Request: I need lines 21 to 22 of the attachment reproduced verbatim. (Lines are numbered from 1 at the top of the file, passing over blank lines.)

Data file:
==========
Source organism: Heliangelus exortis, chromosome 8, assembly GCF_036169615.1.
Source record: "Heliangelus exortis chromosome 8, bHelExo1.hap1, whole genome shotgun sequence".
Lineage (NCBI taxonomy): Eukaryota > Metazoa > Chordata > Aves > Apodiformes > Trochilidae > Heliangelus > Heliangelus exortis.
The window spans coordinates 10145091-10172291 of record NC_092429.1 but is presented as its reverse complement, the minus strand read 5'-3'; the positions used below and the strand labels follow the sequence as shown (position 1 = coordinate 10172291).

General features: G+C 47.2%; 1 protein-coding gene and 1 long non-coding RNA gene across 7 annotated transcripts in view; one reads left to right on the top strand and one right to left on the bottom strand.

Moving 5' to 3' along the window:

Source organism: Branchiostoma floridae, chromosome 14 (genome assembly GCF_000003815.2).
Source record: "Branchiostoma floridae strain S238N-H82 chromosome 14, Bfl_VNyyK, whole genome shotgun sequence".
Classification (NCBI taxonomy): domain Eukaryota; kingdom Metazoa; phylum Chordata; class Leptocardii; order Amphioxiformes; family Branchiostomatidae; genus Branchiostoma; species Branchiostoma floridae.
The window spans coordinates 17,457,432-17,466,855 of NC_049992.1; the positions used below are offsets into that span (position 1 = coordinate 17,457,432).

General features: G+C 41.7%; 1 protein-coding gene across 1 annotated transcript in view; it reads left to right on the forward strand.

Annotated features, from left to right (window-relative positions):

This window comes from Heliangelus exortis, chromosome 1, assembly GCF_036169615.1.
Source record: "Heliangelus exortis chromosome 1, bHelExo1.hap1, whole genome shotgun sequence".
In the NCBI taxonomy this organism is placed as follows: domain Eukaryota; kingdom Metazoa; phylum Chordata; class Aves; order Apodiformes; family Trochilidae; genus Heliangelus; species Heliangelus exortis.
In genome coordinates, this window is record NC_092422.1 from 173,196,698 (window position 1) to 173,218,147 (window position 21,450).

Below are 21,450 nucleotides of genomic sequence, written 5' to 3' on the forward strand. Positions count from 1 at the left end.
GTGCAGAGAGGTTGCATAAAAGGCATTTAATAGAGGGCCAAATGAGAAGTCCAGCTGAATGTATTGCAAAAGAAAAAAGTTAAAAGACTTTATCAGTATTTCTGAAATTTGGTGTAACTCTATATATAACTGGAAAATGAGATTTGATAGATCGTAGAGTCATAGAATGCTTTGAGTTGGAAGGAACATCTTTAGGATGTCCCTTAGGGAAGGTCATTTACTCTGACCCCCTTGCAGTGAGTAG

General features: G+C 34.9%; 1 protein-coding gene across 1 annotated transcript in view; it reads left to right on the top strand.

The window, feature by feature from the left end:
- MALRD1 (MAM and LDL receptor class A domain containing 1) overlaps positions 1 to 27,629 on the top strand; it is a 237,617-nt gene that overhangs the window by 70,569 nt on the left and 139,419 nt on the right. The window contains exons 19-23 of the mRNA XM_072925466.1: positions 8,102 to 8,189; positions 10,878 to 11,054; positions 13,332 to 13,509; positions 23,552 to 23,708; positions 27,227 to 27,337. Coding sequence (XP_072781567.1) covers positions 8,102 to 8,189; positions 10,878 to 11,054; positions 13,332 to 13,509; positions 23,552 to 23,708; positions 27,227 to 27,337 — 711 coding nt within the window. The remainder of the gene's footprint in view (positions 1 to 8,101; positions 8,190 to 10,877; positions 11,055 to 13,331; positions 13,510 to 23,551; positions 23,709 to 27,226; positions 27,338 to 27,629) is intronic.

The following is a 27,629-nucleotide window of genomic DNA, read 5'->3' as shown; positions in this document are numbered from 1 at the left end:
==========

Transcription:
- MALRD1 (MAM and LDL receptor class A domain containing 1) overlaps positions 1 to 27,629 on the top strand; it is a 237,617-nt gene that overhangs the window by 70,569 nt on the left and 139,419 nt on the right. The window contains exons 19-23 of the mRNA XM_072925466.1: positions 8,102 to 8,189; positions 10,878 to 11,054; positions 13,332 to 13,509; positions 23,552 to 23,708; positions 27,227 to 27,337. Coding sequence (XP_072781567.1) covers positions 8,102 to 8,189; positions 10,878 to 11,054; positions 13,332 to 13,509; positions 23,552 to 23,708; positions 27,227 to 27,337 — 711 coding nt within the window. The remainder of the gene's footprint in view (positions 1 to 8,101; positions 8,190 to 10,877; positions 11,055 to 13,331; positions 13,510 to 23,551; positions 23,709 to 27,226; positions 27,338 to 27,629) is intronic.

The following is a 27,629-nucleotide window of genomic DNA, read 5'->3' as shown; positions in this document are numbered from 1 at the left end: